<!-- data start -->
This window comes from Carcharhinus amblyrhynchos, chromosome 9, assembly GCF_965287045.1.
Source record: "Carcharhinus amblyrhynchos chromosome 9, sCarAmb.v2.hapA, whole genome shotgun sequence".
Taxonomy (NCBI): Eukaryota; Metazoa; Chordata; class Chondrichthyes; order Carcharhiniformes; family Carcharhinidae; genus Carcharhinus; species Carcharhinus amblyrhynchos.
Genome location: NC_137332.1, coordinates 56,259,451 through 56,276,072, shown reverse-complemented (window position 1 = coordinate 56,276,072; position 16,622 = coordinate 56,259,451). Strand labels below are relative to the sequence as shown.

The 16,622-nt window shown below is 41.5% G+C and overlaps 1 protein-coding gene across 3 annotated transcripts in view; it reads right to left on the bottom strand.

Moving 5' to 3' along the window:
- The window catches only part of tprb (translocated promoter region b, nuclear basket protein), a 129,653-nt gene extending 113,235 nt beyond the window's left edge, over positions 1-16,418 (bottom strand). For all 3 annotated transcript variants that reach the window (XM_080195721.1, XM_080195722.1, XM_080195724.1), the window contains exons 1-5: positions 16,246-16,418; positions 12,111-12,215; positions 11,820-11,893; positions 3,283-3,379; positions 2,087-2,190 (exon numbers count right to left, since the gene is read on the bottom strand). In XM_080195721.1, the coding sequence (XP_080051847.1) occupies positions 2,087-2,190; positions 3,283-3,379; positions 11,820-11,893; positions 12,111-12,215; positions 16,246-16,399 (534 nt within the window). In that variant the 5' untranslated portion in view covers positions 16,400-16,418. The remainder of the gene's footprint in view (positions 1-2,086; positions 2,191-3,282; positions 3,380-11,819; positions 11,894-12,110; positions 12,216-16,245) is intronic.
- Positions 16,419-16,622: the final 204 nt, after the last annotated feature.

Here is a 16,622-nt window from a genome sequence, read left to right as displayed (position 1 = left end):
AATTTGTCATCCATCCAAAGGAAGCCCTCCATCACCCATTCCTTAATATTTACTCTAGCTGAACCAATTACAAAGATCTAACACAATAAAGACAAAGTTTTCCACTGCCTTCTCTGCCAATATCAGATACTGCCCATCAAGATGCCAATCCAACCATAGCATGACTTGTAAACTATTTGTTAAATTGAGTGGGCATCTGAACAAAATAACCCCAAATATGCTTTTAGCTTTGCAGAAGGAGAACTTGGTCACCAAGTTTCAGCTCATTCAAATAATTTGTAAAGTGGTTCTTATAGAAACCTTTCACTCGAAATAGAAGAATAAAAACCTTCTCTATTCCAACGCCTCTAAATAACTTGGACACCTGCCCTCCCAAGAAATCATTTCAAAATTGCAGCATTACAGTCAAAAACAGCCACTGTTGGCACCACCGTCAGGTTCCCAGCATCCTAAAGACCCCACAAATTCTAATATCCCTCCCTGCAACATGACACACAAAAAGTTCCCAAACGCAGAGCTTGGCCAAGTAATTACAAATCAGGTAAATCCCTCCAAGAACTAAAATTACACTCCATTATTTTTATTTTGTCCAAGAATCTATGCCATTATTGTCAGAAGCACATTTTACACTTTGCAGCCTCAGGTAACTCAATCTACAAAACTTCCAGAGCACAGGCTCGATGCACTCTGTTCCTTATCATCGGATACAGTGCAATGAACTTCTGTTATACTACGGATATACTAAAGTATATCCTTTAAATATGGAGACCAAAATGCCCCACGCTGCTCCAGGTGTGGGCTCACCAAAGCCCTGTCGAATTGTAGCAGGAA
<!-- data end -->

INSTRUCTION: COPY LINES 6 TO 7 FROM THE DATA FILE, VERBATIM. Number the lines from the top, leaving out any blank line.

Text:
Moving 5' to 3' along the window:
- The window catches only part of tprb (translocated promoter region b, nuclear basket protein), a 129,653-nt gene extending 113,235 nt beyond the window's left edge, over positions 1-16,418 (bottom strand). For all 3 annotated transcript variants that reach the window (XM_080195721.1, XM_080195722.1, XM_080195724.1), the window contains exons 1-5: positions 16,246-16,418; positions 12,111-12,215; positions 11,820-11,893; positions 3,283-3,379; positions 2,087-2,190 (exon numbers count right to left, since the gene is read on the bottom strand). In XM_080195721.1, the coding sequence (XP_080051847.1) occupies positions 2,087-2,190; positions 3,283-3,379; positions 11,820-11,893; positions 12,111-12,215; positions 16,246-16,399 (534 nt within the window). In that variant the 5' untranslated portion in view covers positions 16,400-16,418. The remainder of the gene's footprint in view (positions 1-2,086; positions 2,191-3,282; positions 3,380-11,819; positions 11,894-12,110; positions 12,216-16,245) is intronic.